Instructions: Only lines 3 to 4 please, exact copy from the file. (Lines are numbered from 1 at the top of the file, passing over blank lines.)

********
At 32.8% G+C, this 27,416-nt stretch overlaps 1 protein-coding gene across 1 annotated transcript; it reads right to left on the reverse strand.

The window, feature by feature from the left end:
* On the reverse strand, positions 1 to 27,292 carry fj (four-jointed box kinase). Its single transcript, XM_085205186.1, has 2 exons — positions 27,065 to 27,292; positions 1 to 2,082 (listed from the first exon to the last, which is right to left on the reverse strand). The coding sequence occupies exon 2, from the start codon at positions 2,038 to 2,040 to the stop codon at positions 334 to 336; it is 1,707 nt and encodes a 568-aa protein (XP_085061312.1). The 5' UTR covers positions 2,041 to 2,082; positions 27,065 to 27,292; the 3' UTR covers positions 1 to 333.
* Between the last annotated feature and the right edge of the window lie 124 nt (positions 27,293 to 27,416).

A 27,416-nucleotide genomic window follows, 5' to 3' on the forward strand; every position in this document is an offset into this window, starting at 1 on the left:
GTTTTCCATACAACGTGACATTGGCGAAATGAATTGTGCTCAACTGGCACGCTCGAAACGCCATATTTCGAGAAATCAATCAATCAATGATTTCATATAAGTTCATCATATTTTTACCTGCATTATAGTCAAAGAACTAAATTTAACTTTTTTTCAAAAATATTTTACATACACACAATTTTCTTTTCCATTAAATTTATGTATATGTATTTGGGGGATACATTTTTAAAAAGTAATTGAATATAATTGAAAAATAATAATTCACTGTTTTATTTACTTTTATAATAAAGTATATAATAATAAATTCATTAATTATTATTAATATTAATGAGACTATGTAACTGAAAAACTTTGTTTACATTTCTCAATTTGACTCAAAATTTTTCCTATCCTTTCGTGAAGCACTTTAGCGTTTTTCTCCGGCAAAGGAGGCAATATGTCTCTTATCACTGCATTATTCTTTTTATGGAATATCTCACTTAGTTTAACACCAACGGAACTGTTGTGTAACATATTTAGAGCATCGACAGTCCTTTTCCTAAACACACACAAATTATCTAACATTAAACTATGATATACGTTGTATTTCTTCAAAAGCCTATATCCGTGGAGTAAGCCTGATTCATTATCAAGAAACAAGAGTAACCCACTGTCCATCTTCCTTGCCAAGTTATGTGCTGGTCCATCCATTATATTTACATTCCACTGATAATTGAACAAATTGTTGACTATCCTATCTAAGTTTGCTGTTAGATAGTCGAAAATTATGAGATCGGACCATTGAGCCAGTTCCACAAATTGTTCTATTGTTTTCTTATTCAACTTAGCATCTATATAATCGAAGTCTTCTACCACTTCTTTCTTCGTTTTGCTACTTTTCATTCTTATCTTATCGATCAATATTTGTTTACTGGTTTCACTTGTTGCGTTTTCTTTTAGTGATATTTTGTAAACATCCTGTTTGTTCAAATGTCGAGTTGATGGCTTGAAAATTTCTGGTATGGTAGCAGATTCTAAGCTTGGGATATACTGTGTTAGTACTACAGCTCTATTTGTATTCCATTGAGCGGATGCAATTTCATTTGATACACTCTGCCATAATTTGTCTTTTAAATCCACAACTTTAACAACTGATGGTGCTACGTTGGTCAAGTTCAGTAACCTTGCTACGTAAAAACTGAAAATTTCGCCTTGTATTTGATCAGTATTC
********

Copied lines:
* On the reverse strand, positions 1 to 27,292 carry fj (four-jointed box kinase). Its single transcript, XM_085205186.1, has 2 exons — positions 27,065 to 27,292; positions 1 to 2,082 (listed from the first exon to the last, which is right to left on the reverse strand). The coding sequence occupies exon 2, from the start codon at positions 2,038 to 2,040 to the stop codon at positions 334 to 336; it is 1,707 nt and encodes a 568-aa protein (XP_085061312.1). The 5' UTR covers positions 2,041 to 2,082; positions 27,065 to 27,292; the 3' UTR covers positions 1 to 333.
* Between the last annotated feature and the right edge of the window lie 124 nt (positions 27,293 to 27,416).